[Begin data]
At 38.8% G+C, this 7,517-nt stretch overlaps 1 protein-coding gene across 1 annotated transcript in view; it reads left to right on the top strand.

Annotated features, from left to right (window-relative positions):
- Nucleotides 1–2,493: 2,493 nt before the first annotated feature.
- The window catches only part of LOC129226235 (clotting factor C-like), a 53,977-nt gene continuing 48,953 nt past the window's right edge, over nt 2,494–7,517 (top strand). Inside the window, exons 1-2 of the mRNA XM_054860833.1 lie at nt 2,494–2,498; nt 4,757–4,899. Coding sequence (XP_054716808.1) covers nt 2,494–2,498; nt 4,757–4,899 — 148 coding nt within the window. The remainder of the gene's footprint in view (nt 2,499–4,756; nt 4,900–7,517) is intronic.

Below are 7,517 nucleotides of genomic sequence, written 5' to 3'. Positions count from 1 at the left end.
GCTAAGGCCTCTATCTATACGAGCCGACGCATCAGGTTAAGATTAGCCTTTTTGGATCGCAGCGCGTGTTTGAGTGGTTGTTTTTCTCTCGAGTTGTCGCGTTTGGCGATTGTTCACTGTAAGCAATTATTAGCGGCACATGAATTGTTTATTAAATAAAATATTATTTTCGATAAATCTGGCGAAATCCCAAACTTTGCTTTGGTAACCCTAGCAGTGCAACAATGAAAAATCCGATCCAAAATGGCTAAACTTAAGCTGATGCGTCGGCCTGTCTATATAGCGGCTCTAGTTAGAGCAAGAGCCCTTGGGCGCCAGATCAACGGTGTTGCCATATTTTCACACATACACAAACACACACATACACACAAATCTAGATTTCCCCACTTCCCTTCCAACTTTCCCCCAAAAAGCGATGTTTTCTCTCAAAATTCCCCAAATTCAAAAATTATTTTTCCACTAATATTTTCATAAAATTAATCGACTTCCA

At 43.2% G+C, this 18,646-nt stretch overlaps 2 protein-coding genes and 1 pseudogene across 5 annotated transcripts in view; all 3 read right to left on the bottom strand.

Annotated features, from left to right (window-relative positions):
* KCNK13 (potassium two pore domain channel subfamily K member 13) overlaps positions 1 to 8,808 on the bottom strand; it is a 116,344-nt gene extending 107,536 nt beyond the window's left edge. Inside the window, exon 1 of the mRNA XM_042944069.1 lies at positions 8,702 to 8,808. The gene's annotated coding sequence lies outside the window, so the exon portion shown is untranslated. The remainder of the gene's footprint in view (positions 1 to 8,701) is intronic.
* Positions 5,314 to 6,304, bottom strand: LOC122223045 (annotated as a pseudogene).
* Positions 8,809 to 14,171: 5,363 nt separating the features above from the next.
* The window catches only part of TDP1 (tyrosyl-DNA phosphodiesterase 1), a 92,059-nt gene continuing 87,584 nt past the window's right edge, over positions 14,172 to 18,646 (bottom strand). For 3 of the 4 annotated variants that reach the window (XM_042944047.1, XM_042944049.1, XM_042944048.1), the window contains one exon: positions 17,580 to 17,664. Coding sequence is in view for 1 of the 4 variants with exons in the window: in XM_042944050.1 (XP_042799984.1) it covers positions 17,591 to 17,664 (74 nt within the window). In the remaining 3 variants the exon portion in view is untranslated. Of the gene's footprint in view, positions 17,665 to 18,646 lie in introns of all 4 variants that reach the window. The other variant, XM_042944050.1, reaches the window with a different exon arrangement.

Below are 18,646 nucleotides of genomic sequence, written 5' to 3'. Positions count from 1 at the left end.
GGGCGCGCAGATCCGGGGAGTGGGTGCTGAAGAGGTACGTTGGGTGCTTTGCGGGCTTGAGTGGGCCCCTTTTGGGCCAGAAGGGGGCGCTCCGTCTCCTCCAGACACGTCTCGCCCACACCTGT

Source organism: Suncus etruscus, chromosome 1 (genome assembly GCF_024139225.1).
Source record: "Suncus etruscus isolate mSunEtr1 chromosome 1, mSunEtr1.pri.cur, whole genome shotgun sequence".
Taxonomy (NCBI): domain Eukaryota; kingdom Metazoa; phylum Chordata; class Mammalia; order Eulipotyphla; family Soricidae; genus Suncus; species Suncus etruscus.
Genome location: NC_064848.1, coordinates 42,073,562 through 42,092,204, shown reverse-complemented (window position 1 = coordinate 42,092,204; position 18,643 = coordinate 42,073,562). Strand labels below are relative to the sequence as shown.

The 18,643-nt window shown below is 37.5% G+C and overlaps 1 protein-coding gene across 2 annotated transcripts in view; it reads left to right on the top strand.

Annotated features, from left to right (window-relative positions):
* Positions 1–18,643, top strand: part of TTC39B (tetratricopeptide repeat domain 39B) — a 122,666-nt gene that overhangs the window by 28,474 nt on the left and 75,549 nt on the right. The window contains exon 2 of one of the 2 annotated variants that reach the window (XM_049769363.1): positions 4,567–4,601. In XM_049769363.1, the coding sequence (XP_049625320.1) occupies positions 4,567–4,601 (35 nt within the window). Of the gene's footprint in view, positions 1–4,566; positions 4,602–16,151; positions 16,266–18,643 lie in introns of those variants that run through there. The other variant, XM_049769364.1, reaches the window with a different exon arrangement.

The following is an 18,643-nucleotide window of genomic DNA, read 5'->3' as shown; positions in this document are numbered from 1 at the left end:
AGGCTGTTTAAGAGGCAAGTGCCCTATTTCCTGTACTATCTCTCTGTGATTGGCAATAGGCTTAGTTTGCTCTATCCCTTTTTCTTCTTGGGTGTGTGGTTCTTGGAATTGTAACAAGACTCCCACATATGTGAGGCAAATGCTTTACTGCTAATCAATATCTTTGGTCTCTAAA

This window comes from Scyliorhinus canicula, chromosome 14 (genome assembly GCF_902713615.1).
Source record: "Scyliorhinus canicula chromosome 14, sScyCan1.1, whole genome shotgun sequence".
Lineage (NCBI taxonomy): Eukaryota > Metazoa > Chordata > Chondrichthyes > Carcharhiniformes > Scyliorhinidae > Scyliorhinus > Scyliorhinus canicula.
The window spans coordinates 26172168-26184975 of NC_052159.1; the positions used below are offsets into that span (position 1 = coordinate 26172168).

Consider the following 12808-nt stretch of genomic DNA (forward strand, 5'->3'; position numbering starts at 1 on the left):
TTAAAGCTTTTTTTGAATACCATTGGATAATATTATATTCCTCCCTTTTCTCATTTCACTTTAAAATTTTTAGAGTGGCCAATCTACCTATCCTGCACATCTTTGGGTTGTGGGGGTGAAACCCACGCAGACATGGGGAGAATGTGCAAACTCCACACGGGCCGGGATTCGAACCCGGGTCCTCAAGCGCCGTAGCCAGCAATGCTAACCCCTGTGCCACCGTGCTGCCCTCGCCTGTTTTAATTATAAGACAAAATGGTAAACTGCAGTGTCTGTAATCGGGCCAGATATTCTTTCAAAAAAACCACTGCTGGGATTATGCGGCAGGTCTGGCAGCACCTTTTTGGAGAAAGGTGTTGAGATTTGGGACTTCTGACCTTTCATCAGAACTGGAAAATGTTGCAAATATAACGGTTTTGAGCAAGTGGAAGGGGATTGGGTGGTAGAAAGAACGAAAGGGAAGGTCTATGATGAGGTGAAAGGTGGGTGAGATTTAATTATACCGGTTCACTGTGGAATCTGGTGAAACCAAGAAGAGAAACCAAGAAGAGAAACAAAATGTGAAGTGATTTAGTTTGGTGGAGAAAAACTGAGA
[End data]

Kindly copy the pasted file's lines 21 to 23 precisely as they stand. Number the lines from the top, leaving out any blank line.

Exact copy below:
* Positions 1–18,643, top strand: part of TTC39B (tetratricopeptide repeat domain 39B) — a 122,666-nt gene that overhangs the window by 28,474 nt on the left and 75,549 nt on the right. The window contains exon 2 of one of the 2 annotated variants that reach the window (XM_049769363.1): positions 4,567–4,601. In XM_049769363.1, the coding sequence (XP_049625320.1) occupies positions 4,567–4,601 (35 nt within the window). Of the gene's footprint in view, positions 1–4,566; positions 4,602–16,151; positions 16,266–18,643 lie in introns of those variants that run through there. The other variant, XM_049769364.1, reaches the window with a different exon arrangement.

The following is an 18,643-nucleotide window of genomic DNA, read 5'->3' as shown; positions in this document are numbered from 1 at the left end:
AGGCTGTTTAAGAGGCAAGTGCCCTATTTCCTGTACTATCTCTCTGTGATTGGCAATAGGCTTAGTTTGCTCTATCCCTTTTTCTTCTTGGGTGTGTGGTTCTTGGAATTGTAACAAGACTCCCACATATGTGAGGCAAATGCTTTACTGCTAATCAATATCTTTGGTCTCTAAA